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‘I had a feeling he’d come to a bad end’ Kremlin insiders react to the possible death of Yevgeny Prigozhin

Source: Meduza
PMC Wagner / Telegram / Reuters / Scanpix / LETA

A private jet belonging to Wagner Group founder Yevgeny Prigozhin crashed in Russia’s Tver region on Wednesday, August 23. Russia’s Federal Air Transport Agency later reported that Prigozhin’s name was on the aircraft’s passenger list. According to Russian state media, at least seven bodies have been found at the crash site so far. Preliminary reports stated that there were at least 10 passengers on board, all of whom died in the crash. As of this writing, however, Prigozhin’s death or whereabouts have not been officially confirmed. To find out how Russia’s political elite are reacting to the possible death of Yevgeny Prigozhin, Meduza special correspondent Andrey Pertsev spoke to his sources close to the Kremlin. Here’s what they said.

Yevgeny Prigozhin’s plane crashing “wasn’t very surprising,” a source close to Vladimir Putin’s administration told Meduza on Wednesday. “I had a feeling after the mutiny that he’d come to a bad end. [The Kremlin] doesn’t forgive such things,” this person said.

According to the same source, Prigozhin’s aborted mutiny against Russia’s military leadership, which took place exactly two months ago, led Putin to the conclusion that the Wagner Group boss was no longer a “reliable and manageable person.” 

“By all logic, an armed asset shouldn’t be in the hands of an unreliable person,” the source underscored.

In turn, a source close to the Moscow region’s leadership said that earlier in the day on Wednesday, not long before the crash, Prigozhin allegedly met with officials from the Moscow Mayor’s Office and the regional administration to discuss food supplies for public sector institutions. (Companies linked to Prigozhin have supplied food to various public institutions in Russia under government contracts for many years.)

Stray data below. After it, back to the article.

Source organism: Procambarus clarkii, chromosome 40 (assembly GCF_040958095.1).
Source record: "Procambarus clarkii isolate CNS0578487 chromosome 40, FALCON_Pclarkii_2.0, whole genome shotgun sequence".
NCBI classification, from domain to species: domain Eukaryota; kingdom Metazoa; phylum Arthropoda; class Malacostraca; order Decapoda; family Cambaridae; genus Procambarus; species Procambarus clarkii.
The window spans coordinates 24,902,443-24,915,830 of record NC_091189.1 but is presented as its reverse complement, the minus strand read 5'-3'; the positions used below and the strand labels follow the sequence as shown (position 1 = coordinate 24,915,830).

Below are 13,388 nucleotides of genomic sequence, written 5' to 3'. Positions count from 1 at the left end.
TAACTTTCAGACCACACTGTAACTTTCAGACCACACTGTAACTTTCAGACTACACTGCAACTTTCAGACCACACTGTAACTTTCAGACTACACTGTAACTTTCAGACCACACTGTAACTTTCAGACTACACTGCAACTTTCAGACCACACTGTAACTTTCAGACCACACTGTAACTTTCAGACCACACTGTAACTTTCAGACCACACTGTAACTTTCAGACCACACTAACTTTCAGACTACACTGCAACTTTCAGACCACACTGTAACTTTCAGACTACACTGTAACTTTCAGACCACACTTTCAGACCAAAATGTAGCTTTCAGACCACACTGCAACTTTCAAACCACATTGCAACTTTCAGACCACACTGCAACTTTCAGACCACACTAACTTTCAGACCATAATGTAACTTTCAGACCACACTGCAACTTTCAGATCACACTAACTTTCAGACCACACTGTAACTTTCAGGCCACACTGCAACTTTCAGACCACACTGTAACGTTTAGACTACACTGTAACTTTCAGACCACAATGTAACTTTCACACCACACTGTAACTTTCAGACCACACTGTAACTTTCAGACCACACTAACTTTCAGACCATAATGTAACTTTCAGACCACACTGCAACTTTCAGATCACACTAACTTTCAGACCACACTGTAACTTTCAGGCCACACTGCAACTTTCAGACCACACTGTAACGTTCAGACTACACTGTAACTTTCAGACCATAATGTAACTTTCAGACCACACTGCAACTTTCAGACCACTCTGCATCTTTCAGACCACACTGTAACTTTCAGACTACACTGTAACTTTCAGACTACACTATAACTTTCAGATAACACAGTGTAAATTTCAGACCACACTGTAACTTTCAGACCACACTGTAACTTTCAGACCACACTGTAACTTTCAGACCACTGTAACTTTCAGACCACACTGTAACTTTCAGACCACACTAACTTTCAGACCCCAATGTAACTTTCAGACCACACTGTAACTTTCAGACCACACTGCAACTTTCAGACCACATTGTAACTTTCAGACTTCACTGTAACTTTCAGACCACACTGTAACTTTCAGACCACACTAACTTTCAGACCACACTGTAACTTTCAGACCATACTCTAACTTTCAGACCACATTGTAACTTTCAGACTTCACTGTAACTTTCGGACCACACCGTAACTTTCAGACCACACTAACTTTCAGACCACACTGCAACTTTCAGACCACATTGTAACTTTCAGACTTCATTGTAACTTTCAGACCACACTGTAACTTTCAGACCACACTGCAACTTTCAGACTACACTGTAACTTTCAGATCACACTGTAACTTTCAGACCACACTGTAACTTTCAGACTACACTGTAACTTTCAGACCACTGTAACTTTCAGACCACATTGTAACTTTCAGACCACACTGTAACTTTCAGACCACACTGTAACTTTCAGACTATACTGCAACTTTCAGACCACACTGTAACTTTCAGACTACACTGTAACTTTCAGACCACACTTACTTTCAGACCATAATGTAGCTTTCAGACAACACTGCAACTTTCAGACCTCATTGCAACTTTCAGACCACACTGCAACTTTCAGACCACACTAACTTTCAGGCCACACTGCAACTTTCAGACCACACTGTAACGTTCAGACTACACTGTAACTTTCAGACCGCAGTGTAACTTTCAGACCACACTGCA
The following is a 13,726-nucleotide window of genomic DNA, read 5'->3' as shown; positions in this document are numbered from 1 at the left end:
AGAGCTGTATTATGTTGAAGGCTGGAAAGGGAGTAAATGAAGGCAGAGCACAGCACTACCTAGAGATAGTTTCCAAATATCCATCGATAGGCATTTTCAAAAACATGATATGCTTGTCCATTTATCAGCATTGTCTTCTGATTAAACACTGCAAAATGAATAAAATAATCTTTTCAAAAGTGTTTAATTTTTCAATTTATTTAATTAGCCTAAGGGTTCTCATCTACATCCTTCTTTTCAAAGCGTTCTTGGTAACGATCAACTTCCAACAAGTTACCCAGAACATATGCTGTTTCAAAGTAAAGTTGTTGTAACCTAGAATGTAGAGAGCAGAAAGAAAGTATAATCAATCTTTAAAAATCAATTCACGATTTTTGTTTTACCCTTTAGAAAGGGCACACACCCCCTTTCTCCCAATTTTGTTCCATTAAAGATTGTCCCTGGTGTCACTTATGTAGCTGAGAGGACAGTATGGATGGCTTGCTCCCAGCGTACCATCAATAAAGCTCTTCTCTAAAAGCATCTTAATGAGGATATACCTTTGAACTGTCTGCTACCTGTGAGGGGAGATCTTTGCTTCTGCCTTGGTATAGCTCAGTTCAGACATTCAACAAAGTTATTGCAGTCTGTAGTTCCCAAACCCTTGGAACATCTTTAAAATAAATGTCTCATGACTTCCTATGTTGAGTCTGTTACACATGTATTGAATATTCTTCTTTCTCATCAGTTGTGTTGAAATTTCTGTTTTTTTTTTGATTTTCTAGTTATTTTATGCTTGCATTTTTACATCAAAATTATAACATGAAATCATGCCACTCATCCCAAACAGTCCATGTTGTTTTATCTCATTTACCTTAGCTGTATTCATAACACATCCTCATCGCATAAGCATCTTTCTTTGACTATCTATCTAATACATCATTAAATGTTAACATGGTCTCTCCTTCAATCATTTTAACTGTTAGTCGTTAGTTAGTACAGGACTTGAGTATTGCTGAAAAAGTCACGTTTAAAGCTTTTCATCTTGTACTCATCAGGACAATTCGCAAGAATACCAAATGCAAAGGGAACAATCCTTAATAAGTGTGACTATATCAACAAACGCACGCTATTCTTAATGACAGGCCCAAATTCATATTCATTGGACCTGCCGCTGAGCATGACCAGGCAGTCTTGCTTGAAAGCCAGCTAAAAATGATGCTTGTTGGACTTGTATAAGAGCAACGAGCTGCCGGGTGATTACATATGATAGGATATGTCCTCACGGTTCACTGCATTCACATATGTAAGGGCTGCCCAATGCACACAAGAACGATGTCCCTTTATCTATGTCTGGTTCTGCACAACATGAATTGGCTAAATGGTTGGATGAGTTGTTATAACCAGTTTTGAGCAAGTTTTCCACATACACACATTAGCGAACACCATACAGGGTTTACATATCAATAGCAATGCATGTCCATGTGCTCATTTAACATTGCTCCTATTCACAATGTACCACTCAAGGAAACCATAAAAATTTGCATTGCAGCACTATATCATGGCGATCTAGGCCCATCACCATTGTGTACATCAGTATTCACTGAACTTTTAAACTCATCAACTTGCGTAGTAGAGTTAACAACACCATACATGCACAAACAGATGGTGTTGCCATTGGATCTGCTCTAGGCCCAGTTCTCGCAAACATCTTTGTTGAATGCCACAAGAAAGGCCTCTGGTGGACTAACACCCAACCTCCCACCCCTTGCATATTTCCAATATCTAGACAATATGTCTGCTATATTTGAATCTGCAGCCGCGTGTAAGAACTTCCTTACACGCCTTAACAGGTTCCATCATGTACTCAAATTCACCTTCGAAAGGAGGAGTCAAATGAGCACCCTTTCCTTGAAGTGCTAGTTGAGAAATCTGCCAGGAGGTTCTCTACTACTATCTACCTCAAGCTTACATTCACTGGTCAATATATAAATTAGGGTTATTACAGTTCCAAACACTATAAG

Two of Meduza’s sources close to the Kremlin said they were surprised that Prigozhin had “learned nothing” after his failed mutiny and continued doing business in Russia. “He has a lot going on in Africa, he himself does business with the leadership of African states. So far, no one has interfered with this or forced him out. Why does he need school meal contracts here given the risks? He’s not a fool, he seemed to understand everything,” one of the sources said. 

According to this person, Prigozhin’s actions demonstrated that he wasn’t observing “niceties” and was continuing to work in Russia almost openly — despite the top leadership’s declaration after the June mutiny that he would “leave for Belarus.”

Meduza’s sources declined to comment on who might have been interested in a possible attempt on Prigozhin’s life. Prior to the June mutiny, Meduza’s sources close to the Kremlin did not exclude the possibility that the Russian security forces would “put a stop” to Prigozhin’s insubordination. 

However, sources close to Putin’s administration now believe that even if Prigozhin’s death is confirmed, it won’t seriously affect the domestic political situation in Russia. “He’s no longer on the radar of the [sociological services]. He was the hero of the moment,” one source said. 

Indeed, according to polling data from the independent Levada Center, Prigozhin no longer ranks among the top-10 politicians that Russians deem trustworthy. At the same time, one source pointed out that levels of support for Prigozhin (and reactions to his possible death) may differ among “the army and various detachments at the front” in Ukraine. 

Sources close to the Kremlin also did not rule out the possibility that Prigozhin may still be alive. “He’s a trickster, a troll. He has informants in various structures, so we have to wait,” one person said. 

At the same time, they stressed that if his death is confirmed, the Russian authorities will most likely shift the blame onto Ukraine’s intelligence services (as the Kremlin has done repeatedly in the past). “Of course the Ukrainians wanted to get to him,” one source said. “If drones are reaching the Kremlin and [Moscow] City, why couldn’t they get to Prigozhin?”

Read the latest updates

Prigozhin’s plane goes down Mercenary boss Yevgeny Prigozhin listed as passenger in fatal jet crash two months after mutiny

Read the latest updates

Prigozhin’s plane goes down Mercenary boss Yevgeny Prigozhin listed as passenger in fatal jet crash two months after mutiny

Story by Andrey Pertsev

Translation by Eilish Hart 

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